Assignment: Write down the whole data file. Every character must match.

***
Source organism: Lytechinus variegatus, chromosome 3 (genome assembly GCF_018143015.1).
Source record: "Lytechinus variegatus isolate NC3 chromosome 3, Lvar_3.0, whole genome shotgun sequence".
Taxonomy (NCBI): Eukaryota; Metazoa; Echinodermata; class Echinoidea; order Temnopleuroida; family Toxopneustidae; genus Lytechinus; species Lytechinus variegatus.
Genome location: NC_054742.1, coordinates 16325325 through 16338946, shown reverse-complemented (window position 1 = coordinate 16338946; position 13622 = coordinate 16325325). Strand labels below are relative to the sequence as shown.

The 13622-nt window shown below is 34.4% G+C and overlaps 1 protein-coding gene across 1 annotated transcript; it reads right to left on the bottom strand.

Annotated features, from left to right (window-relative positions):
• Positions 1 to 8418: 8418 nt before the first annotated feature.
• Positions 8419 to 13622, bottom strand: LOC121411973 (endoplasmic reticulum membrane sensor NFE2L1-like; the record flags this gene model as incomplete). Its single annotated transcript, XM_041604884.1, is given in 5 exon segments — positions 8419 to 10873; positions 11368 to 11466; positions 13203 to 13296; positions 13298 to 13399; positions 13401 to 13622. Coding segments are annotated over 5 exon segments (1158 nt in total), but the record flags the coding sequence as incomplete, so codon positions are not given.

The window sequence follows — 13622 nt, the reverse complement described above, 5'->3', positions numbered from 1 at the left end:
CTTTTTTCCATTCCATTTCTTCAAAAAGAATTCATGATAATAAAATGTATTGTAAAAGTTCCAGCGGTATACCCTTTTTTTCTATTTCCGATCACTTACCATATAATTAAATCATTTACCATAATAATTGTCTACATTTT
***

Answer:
Source organism: Lytechinus variegatus, chromosome 3 (genome assembly GCF_018143015.1).
Source record: "Lytechinus variegatus isolate NC3 chromosome 3, Lvar_3.0, whole genome shotgun sequence".
Taxonomy (NCBI): Eukaryota; Metazoa; Echinodermata; class Echinoidea; order Temnopleuroida; family Toxopneustidae; genus Lytechinus; species Lytechinus variegatus.
Genome location: NC_054742.1, coordinates 16325325 through 16338946, shown reverse-complemented (window position 1 = coordinate 16338946; position 13622 = coordinate 16325325). Strand labels below are relative to the sequence as shown.

The 13622-nt window shown below is 34.4% G+C and overlaps 1 protein-coding gene across 1 annotated transcript; it reads right to left on the bottom strand.

Annotated features, from left to right (window-relative positions):
• Positions 1 to 8418: 8418 nt before the first annotated feature.
• Positions 8419 to 13622, bottom strand: LOC121411973 (endoplasmic reticulum membrane sensor NFE2L1-like; the record flags this gene model as incomplete). Its single annotated transcript, XM_041604884.1, is given in 5 exon segments — positions 8419 to 10873; positions 11368 to 11466; positions 13203 to 13296; positions 13298 to 13399; positions 13401 to 13622. Coding segments are annotated over 5 exon segments (1158 nt in total), but the record flags the coding sequence as incomplete, so codon positions are not given.

The window sequence follows — 13622 nt, the reverse complement described above, 5'->3', positions numbered from 1 at the left end:
CTTTTTTCCATTCCATTTCTTCAAAAAGAATTCATGATAATAAAATGTATTGTAAAAGTTCCAGCGGTATACCCTTTTTTTCTATTTCCGATCACTTACCATATAATTAAATCATTTACCATAATAATTGTCTACATTTT